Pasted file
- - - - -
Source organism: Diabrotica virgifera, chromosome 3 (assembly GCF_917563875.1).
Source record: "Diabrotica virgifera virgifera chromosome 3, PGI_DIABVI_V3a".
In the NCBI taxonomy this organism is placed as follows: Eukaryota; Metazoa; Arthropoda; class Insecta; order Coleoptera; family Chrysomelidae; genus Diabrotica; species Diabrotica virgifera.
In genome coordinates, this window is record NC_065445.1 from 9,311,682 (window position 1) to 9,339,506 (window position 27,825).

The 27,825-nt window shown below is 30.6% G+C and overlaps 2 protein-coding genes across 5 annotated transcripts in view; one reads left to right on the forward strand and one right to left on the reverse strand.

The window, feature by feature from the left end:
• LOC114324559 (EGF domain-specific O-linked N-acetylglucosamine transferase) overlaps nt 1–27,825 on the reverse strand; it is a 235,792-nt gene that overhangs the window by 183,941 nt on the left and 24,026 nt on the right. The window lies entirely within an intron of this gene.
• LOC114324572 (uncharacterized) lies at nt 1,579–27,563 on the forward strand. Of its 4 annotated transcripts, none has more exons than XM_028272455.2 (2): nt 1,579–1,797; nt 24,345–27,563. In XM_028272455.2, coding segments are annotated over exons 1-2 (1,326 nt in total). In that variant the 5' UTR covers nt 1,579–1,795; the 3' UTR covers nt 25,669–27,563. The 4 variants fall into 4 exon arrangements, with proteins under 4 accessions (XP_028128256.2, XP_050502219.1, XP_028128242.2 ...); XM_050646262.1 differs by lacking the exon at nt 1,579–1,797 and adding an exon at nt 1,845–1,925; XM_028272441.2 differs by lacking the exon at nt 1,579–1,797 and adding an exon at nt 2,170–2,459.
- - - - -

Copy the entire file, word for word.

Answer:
Source organism: Diabrotica virgifera, chromosome 3 (assembly GCF_917563875.1).
Source record: "Diabrotica virgifera virgifera chromosome 3, PGI_DIABVI_V3a".
In the NCBI taxonomy this organism is placed as follows: Eukaryota; Metazoa; Arthropoda; class Insecta; order Coleoptera; family Chrysomelidae; genus Diabrotica; species Diabrotica virgifera.
In genome coordinates, this window is record NC_065445.1 from 9,311,682 (window position 1) to 9,339,506 (window position 27,825).

The 27,825-nt window shown below is 30.6% G+C and overlaps 2 protein-coding genes across 5 annotated transcripts in view; one reads left to right on the forward strand and one right to left on the reverse strand.

The window, feature by feature from the left end:
• LOC114324559 (EGF domain-specific O-linked N-acetylglucosamine transferase) overlaps nt 1–27,825 on the reverse strand; it is a 235,792-nt gene that overhangs the window by 183,941 nt on the left and 24,026 nt on the right. The window lies entirely within an intron of this gene.
• LOC114324572 (uncharacterized) lies at nt 1,579–27,563 on the forward strand. Of its 4 annotated transcripts, none has more exons than XM_028272455.2 (2): nt 1,579–1,797; nt 24,345–27,563. In XM_028272455.2, coding segments are annotated over exons 1-2 (1,326 nt in total). In that variant the 5' UTR covers nt 1,579–1,795; the 3' UTR covers nt 25,669–27,563. The 4 variants fall into 4 exon arrangements, with proteins under 4 accessions (XP_028128256.2, XP_050502219.1, XP_028128242.2 ...); XM_050646262.1 differs by lacking the exon at nt 1,579–1,797 and adding an exon at nt 1,845–1,925; XM_028272441.2 differs by lacking the exon at nt 1,579–1,797 and adding an exon at nt 2,170–2,459.